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Convert DD MMM YYYY to yyyymmdd in string


Convert DD MMM YYYY to yyyymmdd in string

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dwain.c
dwain.c
SSCoach
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I find it interesting because I'm into self-flagellation and because it seems that all of the date formats you've included in your filenames CAST cleanly to a DATE data type, which can then be formatted to be stuffed back into your filename.

Here's an example using a pattern-based string splitter.


WITH SampleData (sourcedata) AS
(
SELECT '12 Jan 2013 Test.docx'
UNION ALL SELECT '01 February 2001 File.pptx'
UNION ALL SELECT 'Meeting 04 Feb 2012.xls'
UNION ALL SELECT '09 September 2011.txt'
UNION ALL SELECT '30 Jan 13.doc'
UNION ALL SELECT '3.0 Meeting Minutes 16 January 2013.pdf'
UNION ALL SELECT '0.0 ICT Meeting (12 Jan 2013).doc'
UNION ALL SELECT 'ICTAgenda 15January 2013 V1.pptx'
UNION ALL SELECT 'ICTAgenda 15 January 2013 V2.pptx'
),
SplitFNs AS
(
SELECT sourcedata, b.*
,rn=CASE WHEN LEFT(LTRIM(Item), 3) IN
('Jan', 'Feb', 'Mar', 'Apr', 'May', 'Jun', 'Jul', 'Aug', 'Sep', 'Oct', 'Nov', 'Dec')
THEN ItemNumber END
FROM SampleData a
CROSS APPLY dbo.PatternSplitCM(sourcedata, '[0-9]') b
),
DateRecs AS
(
SELECT a.sourcedata, b.ItemNumber, b.Item
FROM SplitFNs a
JOIN SplitFNs b
ON b.ItemNumber BETWEEN a.rn - 1 AND a.rn + 1 AND a.sourcedata = b.sourcedata
)
SELECT sourcedata
,sourcedata2=STUFF(sourcedata, CHARINDEX(FileDate, sourcedata), LEN(FileDate),CAST(FileDate AS DATE))
FROM SampleData a
CROSS APPLY
(
SELECT Item + ''
FROM DateRecs b
WHERE a.sourcedata = b.sourcedata
ORDER BY ItemNumber
FOR XML PATH('')
) b(FileDate);




PatternSplitCM can be found in my 4th signature link.

Note that I'm not necessarily recommending this approach. I just thought that odd ability to CAST to DATE might be easily exploitable, but alas I didn't find it so easy.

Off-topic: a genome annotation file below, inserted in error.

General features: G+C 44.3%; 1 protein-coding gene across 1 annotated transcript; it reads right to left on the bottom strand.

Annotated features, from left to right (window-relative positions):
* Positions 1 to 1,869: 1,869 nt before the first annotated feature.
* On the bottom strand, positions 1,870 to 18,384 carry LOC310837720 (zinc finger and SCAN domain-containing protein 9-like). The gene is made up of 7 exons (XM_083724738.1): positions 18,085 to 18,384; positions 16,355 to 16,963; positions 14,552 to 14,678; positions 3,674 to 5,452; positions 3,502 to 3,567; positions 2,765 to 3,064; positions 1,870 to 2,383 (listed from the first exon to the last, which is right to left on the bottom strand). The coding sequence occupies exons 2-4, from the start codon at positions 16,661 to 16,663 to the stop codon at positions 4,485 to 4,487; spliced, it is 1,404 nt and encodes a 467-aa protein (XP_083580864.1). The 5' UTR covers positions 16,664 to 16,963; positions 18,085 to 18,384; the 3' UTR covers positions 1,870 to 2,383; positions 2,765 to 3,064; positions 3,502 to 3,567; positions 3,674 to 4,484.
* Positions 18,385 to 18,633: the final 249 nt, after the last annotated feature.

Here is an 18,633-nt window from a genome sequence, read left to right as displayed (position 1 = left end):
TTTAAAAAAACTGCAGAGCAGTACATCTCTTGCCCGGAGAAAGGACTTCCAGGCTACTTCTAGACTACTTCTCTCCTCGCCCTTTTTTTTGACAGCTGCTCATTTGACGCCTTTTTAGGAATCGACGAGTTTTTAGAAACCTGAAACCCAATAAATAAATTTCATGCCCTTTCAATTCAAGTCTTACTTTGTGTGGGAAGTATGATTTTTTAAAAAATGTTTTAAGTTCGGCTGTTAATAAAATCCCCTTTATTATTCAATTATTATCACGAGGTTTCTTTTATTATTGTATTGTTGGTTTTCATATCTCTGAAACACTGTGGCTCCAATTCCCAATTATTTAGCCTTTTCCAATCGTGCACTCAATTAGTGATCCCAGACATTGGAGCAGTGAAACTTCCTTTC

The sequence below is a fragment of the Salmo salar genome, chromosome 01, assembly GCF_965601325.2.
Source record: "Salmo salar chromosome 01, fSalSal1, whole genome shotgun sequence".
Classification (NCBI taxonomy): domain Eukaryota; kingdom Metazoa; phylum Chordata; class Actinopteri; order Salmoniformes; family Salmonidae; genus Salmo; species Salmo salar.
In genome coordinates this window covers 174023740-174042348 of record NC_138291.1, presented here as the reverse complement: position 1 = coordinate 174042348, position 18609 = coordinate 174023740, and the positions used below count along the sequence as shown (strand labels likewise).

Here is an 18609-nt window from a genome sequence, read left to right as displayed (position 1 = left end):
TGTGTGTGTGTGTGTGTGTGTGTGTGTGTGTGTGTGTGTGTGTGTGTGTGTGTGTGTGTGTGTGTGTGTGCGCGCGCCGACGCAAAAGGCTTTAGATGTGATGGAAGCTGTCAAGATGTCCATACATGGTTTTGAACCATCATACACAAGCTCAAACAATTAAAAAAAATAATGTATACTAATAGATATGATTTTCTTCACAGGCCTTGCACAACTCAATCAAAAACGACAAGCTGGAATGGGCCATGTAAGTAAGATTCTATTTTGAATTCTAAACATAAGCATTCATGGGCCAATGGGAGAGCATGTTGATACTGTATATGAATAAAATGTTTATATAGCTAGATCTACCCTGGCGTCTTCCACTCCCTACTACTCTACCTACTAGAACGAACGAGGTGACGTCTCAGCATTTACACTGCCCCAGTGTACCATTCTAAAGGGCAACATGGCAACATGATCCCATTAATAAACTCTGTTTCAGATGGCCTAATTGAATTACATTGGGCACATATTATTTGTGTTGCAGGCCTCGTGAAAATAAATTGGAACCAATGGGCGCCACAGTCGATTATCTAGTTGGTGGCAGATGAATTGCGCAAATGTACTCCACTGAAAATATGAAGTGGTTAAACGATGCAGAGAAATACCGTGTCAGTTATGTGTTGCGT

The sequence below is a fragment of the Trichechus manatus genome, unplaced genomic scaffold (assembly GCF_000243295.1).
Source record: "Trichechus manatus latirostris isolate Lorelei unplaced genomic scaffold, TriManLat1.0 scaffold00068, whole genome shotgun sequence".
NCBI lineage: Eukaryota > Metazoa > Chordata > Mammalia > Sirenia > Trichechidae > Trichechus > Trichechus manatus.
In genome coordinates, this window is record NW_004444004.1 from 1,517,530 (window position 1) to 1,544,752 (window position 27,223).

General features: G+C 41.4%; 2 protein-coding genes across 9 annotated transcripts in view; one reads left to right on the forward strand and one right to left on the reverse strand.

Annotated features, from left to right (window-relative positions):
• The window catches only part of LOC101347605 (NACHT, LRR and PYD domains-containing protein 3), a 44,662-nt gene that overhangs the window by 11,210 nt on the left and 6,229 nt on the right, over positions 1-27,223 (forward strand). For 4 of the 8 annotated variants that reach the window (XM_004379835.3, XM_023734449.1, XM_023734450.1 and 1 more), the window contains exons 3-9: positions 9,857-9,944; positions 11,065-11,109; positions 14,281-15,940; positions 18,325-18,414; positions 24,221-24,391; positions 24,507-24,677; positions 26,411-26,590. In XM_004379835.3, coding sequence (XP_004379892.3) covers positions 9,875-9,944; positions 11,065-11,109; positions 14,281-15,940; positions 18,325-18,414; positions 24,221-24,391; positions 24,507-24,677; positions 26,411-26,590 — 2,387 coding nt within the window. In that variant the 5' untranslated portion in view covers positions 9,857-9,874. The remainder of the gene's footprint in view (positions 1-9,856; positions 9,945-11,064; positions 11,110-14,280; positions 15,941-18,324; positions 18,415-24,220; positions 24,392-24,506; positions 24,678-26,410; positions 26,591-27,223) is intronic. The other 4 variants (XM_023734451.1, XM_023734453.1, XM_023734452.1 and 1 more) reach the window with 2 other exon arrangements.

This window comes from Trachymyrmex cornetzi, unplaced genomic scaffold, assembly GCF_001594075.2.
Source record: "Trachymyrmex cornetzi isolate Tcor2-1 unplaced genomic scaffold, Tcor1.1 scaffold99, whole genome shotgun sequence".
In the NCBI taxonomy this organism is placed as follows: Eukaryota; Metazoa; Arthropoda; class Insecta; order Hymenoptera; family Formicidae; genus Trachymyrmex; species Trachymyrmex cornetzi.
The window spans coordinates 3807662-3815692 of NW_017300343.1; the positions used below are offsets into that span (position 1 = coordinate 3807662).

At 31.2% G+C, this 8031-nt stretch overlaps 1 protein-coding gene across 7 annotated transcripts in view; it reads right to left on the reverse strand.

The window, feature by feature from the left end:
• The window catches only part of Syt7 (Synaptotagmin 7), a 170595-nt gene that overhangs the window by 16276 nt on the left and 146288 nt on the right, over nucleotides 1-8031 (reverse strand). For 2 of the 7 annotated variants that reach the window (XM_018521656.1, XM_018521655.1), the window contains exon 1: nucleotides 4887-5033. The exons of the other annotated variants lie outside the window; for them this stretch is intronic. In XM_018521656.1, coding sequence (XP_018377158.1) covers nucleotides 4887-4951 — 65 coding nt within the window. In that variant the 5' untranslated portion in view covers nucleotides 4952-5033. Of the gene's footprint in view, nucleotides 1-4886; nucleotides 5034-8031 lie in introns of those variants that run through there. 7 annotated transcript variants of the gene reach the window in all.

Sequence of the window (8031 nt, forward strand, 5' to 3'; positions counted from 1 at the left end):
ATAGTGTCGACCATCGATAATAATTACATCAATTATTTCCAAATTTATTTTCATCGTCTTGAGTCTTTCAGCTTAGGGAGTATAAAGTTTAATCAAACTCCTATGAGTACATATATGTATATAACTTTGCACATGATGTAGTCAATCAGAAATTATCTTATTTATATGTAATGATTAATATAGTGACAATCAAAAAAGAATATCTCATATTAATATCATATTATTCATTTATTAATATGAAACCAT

My mantra: No loops! No CURSORs! No RBAR! Hoo-uh!

My thought question: Have you ever been told that your query runs too fast?

My advice:
INDEXing a poor-performing query is like putting sugar on cat food. Yeah, it probably tastes better but are you sure you want to eat it?
The path of least resistance can be a slippery slope. Take care that fixing your fixes of fixes doesn't snowball and end up costing you more than fixing the root cause would have in the first place.


Need to UNPIVOT? Why not CROSS APPLY VALUES instead?
Since random numbers are too important to be left to chance, let's generate some!
Learn to understand recursive CTEs by example.
Splitting strings based on patterns can be fast!
My temporal SQL musings: Calendar Tables, an Easter SQL, Time Slots and Self-maintaining, Contiguous Effective Dates in Temporal Tables
dc.pc100
dc.pc100
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dc.pc100
dc.pc100
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How or where would i add the below

Where [SourceData] like '%[0-9]%' + 'Jan' + '[0-9]%'


as lots of data gets messed up with dwains code, and want to limit it to date specific strings only

e.g

Destination File Name....sourcedata2
20130616.xlsx..............0616.xlsx
201307.xlsx.................07.xlsx
HSE.201306.xlsx...........HSE.06.xlsx
HSE.201307.xlsx...........HSE.07.xlsx
2013 ICT Calendar.xls....ICT Calendar.xls
Inv.10017355.txt..........Optus.Inv.7355.txt
dwain.c
dwain.c
SSCoach
SSCoach (18K reputation)SSCoach (18K reputation)SSCoach (18K reputation)SSCoach (18K reputation)SSCoach (18K reputation)SSCoach (18K reputation)SSCoach (18K reputation)SSCoach (18K reputation)

Group: General Forum Members
Points: 18479 Visits: 6431
dc.pc100 (9/30/2013)
How or where would i add the below

Where [SourceData] like '%[0-9]%' + 'Jan' + '[0-9]%'


as lots of data gets messed up with dwains code

e.g

Destination File Name....sourcedata2
20130616.xlsx..............0616.xlsx
201307.xlsx.................07.xlsx
HSE.201306.xlsx...........HSE.06.xlsx
HSE.201307.xlsx...........HSE.07.xlsx
2013 ICT Calendar.xls....ICT Calendar.xls
Inv.10017355.txt..........Optus.Inv.7355.txt


Yup mine won't handle those.

Have you tried Jeff's code with this case?

I think using LIKE like you are trying to do is going to be a pain because you'd need 12 of them OR'd together.